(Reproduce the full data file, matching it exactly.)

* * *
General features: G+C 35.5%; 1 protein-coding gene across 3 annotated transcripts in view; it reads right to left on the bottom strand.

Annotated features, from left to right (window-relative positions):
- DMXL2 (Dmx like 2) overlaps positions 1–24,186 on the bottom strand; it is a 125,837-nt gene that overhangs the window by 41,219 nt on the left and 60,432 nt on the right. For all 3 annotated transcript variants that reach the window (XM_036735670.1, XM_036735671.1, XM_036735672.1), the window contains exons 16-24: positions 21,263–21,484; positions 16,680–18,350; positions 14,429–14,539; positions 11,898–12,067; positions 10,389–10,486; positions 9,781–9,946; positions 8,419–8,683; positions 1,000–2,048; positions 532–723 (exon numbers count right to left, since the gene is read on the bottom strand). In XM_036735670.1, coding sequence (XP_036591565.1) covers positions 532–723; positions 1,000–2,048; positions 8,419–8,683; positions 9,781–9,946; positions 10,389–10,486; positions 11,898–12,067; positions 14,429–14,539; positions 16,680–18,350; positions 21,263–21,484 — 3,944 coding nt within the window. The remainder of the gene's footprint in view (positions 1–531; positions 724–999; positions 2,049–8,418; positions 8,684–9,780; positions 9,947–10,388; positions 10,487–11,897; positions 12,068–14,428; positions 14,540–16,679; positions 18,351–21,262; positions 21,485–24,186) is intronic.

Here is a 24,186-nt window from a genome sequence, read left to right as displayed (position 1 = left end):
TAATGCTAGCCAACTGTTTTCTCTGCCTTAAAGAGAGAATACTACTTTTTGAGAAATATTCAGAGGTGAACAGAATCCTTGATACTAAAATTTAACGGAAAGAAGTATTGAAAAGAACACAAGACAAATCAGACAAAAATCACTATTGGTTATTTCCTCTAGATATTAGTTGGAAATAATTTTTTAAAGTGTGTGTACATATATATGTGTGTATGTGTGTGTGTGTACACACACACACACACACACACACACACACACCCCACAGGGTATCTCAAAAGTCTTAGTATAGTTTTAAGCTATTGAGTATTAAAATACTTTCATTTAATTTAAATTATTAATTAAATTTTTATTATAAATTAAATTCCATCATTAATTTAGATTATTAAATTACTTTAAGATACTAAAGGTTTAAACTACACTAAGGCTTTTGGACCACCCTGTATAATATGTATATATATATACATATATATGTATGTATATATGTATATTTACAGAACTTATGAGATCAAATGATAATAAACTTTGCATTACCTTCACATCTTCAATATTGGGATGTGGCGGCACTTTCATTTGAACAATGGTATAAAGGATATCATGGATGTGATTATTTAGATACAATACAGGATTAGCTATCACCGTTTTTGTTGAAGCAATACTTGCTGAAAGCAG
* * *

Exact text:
General features: G+C 35.5%; 1 protein-coding gene across 3 annotated transcripts in view; it reads right to left on the bottom strand.

Annotated features, from left to right (window-relative positions):
- DMXL2 (Dmx like 2) overlaps positions 1–24,186 on the bottom strand; it is a 125,837-nt gene that overhangs the window by 41,219 nt on the left and 60,432 nt on the right. For all 3 annotated transcript variants that reach the window (XM_036735670.1, XM_036735671.1, XM_036735672.1), the window contains exons 16-24: positions 21,263–21,484; positions 16,680–18,350; positions 14,429–14,539; positions 11,898–12,067; positions 10,389–10,486; positions 9,781–9,946; positions 8,419–8,683; positions 1,000–2,048; positions 532–723 (exon numbers count right to left, since the gene is read on the bottom strand). In XM_036735670.1, coding sequence (XP_036591565.1) covers positions 532–723; positions 1,000–2,048; positions 8,419–8,683; positions 9,781–9,946; positions 10,389–10,486; positions 11,898–12,067; positions 14,429–14,539; positions 16,680–18,350; positions 21,263–21,484 — 3,944 coding nt within the window. The remainder of the gene's footprint in view (positions 1–531; positions 724–999; positions 2,049–8,418; positions 8,684–9,780; positions 9,947–10,388; positions 10,487–11,897; positions 12,068–14,428; positions 14,540–16,679; positions 18,351–21,262; positions 21,485–24,186) is intronic.

Here is a 24,186-nt window from a genome sequence, read left to right as displayed (position 1 = left end):
TAATGCTAGCCAACTGTTTTCTCTGCCTTAAAGAGAGAATACTACTTTTTGAGAAATATTCAGAGGTGAACAGAATCCTTGATACTAAAATTTAACGGAAAGAAGTATTGAAAAGAACACAAGACAAATCAGACAAAAATCACTATTGGTTATTTCCTCTAGATATTAGTTGGAAATAATTTTTTAAAGTGTGTGTACATATATATGTGTGTATGTGTGTGTGTGTACACACACACACACACACACACACACACACACCCCACAGGGTATCTCAAAAGTCTTAGTATAGTTTTAAGCTATTGAGTATTAAAATACTTTCATTTAATTTAAATTATTAATTAAATTTTTATTATAAATTAAATTCCATCATTAATTTAGATTATTAAATTACTTTAAGATACTAAAGGTTTAAACTACACTAAGGCTTTTGGACCACCCTGTATAATATGTATATATATATACATATATATGTATGTATATATGTATATTTACAGAACTTATGAGATCAAATGATAATAAACTTTGCATTACCTTCACATCTTCAATATTGGGATGTGGCGGCACTTTCATTTGAACAATGGTATAAAGGATATCATGGATGTGATTATTTAGATACAATACAGGATTAGCTATCACCGTTTTTGTTGAAGCAATACTTGCTGAAAGCAG